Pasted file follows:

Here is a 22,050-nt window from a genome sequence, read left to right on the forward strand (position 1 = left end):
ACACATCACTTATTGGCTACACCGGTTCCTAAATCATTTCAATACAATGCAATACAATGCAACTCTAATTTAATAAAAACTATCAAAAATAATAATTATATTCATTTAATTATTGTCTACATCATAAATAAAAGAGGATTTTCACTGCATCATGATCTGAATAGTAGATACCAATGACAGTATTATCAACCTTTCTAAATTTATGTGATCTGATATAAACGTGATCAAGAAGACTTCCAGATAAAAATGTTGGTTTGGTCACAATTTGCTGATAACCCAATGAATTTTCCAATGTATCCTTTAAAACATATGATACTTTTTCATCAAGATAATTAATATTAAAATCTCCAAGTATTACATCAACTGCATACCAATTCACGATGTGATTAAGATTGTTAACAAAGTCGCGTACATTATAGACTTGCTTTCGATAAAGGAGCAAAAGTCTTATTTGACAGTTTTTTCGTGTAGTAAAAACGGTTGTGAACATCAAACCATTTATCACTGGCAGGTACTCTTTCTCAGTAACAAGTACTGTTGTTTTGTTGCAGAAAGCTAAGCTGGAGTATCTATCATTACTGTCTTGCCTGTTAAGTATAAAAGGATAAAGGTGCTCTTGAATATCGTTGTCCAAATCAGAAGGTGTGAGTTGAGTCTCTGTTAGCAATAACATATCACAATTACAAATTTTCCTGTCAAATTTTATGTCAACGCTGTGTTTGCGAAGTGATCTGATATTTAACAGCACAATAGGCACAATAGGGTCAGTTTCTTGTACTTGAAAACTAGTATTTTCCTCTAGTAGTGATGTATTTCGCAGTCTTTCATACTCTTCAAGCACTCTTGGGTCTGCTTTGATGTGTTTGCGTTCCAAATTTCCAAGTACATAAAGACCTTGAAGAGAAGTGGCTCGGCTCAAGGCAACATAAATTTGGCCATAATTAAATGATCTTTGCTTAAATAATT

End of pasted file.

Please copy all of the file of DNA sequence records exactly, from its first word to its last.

Here is a 22,050-nt window from a genome sequence, read left to right on the forward strand (position 1 = left end):
ACACATCACTTATTGGCTACACCGGTTCCTAAATCATTTCAATACAATGCAATACAATGCAACTCTAATTTAATAAAAACTATCAAAAATAATAATTATATTCATTTAATTATTGTCTACATCATAAATAAAAGAGGATTTTCACTGCATCATGATCTGAATAGTAGATACCAATGACAGTATTATCAACCTTTCTAAATTTATGTGATCTGATATAAACGTGATCAAGAAGACTTCCAGATAAAAATGTTGGTTTGGTCACAATTTGCTGATAACCCAATGAATTTTCCAATGTATCCTTTAAAACATATGATACTTTTTCATCAAGATAATTAATATTAAAATCTCCAAGTATTACATCAACTGCATACCAATTCACGATGTGATTAAGATTGTTAACAAAGTCGCGTACATTATAGACTTGCTTTCGATAAAGGAGCAAAAGTCTTATTTGACAGTTTTTTCGTGTAGTAAAAACGGTTGTGAACATCAAACCATTTATCACTGGCAGGTACTCTTTCTCAGTAACAAGTACTGTTGTTTTGTTGCAGAAAGCTAAGCTGGAGTATCTATCATTACTGTCTTGCCTGTTAAGTATAAAAGGATAAAGGTGCTCTTGAATATCGTTGTCCAAATCAGAAGGTGTGAGTTGAGTCTCTGTTAGCAATAACATATCACAATTACAAATTTTCCTGTCAAATTTTATGTCAACGCTGTGTTTGCGAAGTGATCTGATATTTAACAGCACAATAGGCACAATAGGGTCAGTTTCTTGTACTTGAAAACTAGTATTTTCCTCTAGTAGTGATGTATTTCGCAGTCTTTCATACTCTTCAAGCACTCTTGGGTCTGCTTTGATGTGTTTGCGTTCCAAATTTCCAAGTACATAAAGACCTTGAAGAGAAGTGGCTCGGCTCAAGGCAACATAAATTTGGCCATAATTAAATGATCTTTGCTTAAATAATT